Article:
Andrew Fee, Regional Executive Director of Special Olympics in Pennsylvania, knows that a lot of people think his organization just runs a track and field meet for people with intellectual disabilities once a year. And while it does do that, a track and field meet only scratches the surface of what Special Olympics is about and what it does for people with intellectual disabilities across the state, and around the world.
The benefit of Special Olympics may start at sports, but studies have shown that what this organization does helps in many other ways. Participation builds confidence and a positive self-image for people with intellectual disabilities, and this, in turn, contributes to physical, social and psychological development.
What does that mean, really? While Andrew has only been in his role for less than a year, he can easily talk about that benefit, one precious person at a time.
Andrew shares the example of one young athlete from the Pittsburgh area who had a difficult homelife. When he started participating in Special Olympics and discovered the sports of kick boxing, basketball and bowling, his life took a turn for the better.
“Special Olympics means so much to this athlete that he takes three to four different buses to take advantage of the opportunities,” Andrew says. “He figures out what wants to do and where he needs to go, and then maps out his routes in advance. He has found joy through physical activity, new friendships and accomplishments.”
Special Olympics actually has joy in its mission statement.
“And that joy in the mission statement is real,” Andrew explains. Real as in, carried out by the staff and volunteers who are dedicated to the mission; and real as in, lived out by the athletes.
Alisa Caton’s 31-year-old niece, Krista, is an active Special Olympics athlete who has participated in more than 10 different sports over the years. “Krista was once very shy, afraid, and didn't communicate much. Because of her involvement in Special Olympics and the many sports that she participates in, she now has confidence in her abilities, communicates with everyone, and has exceeded expectations in her sports training and competitions.”
Seeing the impact this experience has had on her niece, Alisa decided to step up and has been volunteering as a Special Olympics coach for about five years.
Andrew speaks of the impact the athletes have. “Our Special Olympics athletes are individuals who often times have a lot stacked against them. They have to strive in ways we can’t imagine. Things don’t come easy to them, but they have an appreciation for life. They don’t complain but smile and always give their very best.
“The positive attitude of our athletes has an impact on me. How can I complain about anything?”
Andrew points out that individuals with intellectual disabilities have an average life expectancy that is 17 years less than those without intellectual disabilities. Special Olympics is dedicated to providing their athletes with access and opportunities to help provide healthier, better quality and subsequently longer lives.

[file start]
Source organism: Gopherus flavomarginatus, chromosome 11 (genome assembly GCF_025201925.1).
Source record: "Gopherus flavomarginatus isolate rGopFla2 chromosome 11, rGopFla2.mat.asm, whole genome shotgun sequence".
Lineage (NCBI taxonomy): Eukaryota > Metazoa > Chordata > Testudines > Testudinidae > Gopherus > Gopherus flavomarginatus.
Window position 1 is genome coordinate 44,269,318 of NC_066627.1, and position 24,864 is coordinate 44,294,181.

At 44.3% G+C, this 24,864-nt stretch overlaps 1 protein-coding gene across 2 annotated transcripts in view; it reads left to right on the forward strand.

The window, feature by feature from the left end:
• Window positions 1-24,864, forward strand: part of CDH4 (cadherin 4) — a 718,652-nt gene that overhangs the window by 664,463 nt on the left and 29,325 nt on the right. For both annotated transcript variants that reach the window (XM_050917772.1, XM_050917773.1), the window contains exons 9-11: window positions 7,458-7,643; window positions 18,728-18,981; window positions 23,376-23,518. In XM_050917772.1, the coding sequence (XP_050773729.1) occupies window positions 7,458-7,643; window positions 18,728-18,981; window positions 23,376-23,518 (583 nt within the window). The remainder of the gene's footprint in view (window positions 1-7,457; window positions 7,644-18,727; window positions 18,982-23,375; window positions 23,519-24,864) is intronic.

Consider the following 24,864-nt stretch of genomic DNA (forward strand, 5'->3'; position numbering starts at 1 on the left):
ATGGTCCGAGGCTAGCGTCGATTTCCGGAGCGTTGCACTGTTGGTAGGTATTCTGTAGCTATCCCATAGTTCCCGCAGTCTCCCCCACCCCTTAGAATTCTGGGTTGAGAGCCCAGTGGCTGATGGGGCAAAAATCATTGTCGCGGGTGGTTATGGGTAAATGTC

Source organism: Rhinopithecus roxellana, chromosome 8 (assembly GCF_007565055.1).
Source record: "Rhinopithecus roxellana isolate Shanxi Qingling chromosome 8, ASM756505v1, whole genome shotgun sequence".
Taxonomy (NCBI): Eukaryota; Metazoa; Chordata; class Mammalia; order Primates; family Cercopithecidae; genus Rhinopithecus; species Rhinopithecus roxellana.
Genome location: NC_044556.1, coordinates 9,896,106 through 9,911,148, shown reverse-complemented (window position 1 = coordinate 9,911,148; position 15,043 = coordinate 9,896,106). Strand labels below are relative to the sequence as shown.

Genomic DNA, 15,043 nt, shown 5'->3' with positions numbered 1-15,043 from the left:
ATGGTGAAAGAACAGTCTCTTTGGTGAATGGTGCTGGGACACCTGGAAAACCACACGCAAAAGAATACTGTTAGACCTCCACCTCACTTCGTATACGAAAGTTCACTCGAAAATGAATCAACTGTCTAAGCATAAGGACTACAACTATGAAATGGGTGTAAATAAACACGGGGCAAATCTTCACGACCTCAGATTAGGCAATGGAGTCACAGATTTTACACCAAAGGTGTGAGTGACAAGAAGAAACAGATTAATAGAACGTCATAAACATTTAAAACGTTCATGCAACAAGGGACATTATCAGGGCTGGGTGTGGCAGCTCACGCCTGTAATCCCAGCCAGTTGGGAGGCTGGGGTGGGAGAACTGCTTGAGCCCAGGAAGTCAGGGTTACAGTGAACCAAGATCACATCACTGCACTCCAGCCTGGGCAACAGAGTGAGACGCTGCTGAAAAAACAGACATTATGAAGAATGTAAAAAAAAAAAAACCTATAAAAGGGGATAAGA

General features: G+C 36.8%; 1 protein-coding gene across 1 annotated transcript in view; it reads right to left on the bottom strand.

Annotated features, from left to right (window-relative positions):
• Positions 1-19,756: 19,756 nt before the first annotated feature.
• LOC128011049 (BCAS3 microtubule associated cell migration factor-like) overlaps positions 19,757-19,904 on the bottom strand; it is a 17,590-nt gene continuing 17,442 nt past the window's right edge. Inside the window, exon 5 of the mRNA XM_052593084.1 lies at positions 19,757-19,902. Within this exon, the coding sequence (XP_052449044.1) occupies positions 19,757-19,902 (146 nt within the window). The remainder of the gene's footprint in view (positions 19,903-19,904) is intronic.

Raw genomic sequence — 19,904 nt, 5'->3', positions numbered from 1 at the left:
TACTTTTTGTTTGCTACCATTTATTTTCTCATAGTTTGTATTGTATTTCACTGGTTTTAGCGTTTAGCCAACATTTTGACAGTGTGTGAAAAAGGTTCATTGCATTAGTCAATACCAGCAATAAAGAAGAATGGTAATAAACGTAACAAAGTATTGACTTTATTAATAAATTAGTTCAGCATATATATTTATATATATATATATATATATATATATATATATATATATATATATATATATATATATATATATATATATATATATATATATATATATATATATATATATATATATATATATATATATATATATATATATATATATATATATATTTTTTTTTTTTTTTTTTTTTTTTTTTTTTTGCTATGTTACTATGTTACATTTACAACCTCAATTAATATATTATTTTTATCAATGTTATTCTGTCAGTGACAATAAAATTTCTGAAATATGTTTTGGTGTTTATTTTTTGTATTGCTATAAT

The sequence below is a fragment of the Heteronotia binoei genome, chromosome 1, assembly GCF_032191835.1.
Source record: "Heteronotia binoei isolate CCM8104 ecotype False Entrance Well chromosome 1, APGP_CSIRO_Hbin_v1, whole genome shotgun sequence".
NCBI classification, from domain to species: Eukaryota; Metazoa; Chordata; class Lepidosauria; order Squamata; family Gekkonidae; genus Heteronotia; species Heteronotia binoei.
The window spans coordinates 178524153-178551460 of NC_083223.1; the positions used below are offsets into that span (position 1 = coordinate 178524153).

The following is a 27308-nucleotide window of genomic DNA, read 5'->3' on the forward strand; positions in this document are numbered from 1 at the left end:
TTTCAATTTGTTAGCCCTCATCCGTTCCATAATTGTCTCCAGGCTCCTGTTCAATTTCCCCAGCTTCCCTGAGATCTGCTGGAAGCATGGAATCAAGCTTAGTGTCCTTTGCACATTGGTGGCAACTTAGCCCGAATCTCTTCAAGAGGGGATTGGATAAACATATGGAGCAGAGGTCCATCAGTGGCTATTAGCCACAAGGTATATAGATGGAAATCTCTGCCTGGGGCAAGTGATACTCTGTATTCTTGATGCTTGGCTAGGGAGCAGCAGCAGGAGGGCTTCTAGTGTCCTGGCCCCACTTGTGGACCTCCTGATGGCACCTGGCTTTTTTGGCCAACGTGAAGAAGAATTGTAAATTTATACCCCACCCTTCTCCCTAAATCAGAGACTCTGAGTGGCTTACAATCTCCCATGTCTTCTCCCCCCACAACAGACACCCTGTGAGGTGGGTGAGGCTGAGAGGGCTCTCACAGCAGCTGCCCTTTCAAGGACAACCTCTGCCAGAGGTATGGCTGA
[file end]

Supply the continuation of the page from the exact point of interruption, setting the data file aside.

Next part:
He shares another little-known fact: Special Olympics is the world’s largest public health organization for individuals with intellectual disabilities. It provides access to free health services for this population with significant, unmet health needs.
The Special Olympics Healthy Athletes program is designed to improve athletes’ health and fitness with non-invasive screenings at no cost to athletes and their families. Healthy Athletes is made up of medical programs such as Opening Eyes (vision care), Special Smiles (dental screenings), Healthy Hearing and more.
The ages of those served are from 8-80, although no one ever “ages out.” Over 50% are adults over the age of 30. Andrew’s region is the largest in Pennsylvania, serving nine counties, including Allegheny. A small staff of five people will oversee the program that serves thousands.
Volunteers, donors and partnerships make the difference. “We couldn’t serve the people who need us without the support of incredible, generous people,” Andrew stresses. “We welcome the gifts of those who give their time and resources.”
“… remembering the words the Lord Jesus himself said: ‘It is more blessed to give than to receive.’”
- Acts 20:35
“That also includes some specific corporations and groups, such as law enforcement. Police officers, in particular, have been valued partners with us.”
Alisa Caton feels that Andrew Fee is the right man at the right time for this job. “He is a very caring person, and is dedicated to our athletes. He's always interested in ways to promote and enhance our organization so we can continue to grow our programs and provide as many opportunities as possible.”
What more would Andrew like to accomplish? He doesn’t hesitate to answer.
“Special Olympics can do more by building new community partnerships. We can effectively build relationships and make a bigger impact by working with organizations who are already doing great things.”
An example he cited is Life’sWork, an organization that finds meaningful employment for people looking for a job. It helps the disabled to find, train for and maintain meaningful employment, with the goal of achieving greater independence. Together, Special Olympics and Life’sWork may be able to pull their strengths for the benefit of intellectually disabled adults. Where there is synergy, there’s potential beyond what anyone can imagine.
Andrew says he feels called to be working at Special Olympics and humbly knows he can make an impact. God can do anything. Especially when joy is in the mission.
“. . . but with God all things are possible.”
- Mathew 19:26